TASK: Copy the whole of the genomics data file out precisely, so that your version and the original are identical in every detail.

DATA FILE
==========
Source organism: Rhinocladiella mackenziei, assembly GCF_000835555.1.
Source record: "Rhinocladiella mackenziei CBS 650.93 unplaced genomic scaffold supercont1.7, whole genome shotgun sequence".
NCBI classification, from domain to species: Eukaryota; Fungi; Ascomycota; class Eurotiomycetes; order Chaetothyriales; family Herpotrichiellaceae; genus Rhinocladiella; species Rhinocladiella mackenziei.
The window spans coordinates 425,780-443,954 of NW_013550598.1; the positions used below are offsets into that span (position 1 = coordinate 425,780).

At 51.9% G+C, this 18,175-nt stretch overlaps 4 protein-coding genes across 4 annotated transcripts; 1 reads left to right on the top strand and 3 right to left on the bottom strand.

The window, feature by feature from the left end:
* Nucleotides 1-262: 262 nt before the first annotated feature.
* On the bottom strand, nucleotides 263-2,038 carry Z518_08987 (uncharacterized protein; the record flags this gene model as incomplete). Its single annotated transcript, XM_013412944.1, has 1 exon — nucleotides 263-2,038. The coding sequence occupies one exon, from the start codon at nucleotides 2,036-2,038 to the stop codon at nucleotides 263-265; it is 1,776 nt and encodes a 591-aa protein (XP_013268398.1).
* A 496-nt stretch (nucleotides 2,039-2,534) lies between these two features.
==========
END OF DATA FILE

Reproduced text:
Source organism: Rhinocladiella mackenziei, assembly GCF_000835555.1.
Source record: "Rhinocladiella mackenziei CBS 650.93 unplaced genomic scaffold supercont1.7, whole genome shotgun sequence".
NCBI classification, from domain to species: Eukaryota; Fungi; Ascomycota; class Eurotiomycetes; order Chaetothyriales; family Herpotrichiellaceae; genus Rhinocladiella; species Rhinocladiella mackenziei.
The window spans coordinates 425,780-443,954 of NW_013550598.1; the positions used below are offsets into that span (position 1 = coordinate 425,780).

At 51.9% G+C, this 18,175-nt stretch overlaps 4 protein-coding genes across 4 annotated transcripts; 1 reads left to right on the top strand and 3 right to left on the bottom strand.

The window, feature by feature from the left end:
* Nucleotides 1-262: 262 nt before the first annotated feature.
* On the bottom strand, nucleotides 263-2,038 carry Z518_08987 (uncharacterized protein; the record flags this gene model as incomplete). Its single annotated transcript, XM_013412944.1, has 1 exon — nucleotides 263-2,038. The coding sequence occupies one exon, from the start codon at nucleotides 2,036-2,038 to the stop codon at nucleotides 263-265; it is 1,776 nt and encodes a 591-aa protein (XP_013268398.1).
* A 496-nt stretch (nucleotides 2,039-2,534) lies between these two features.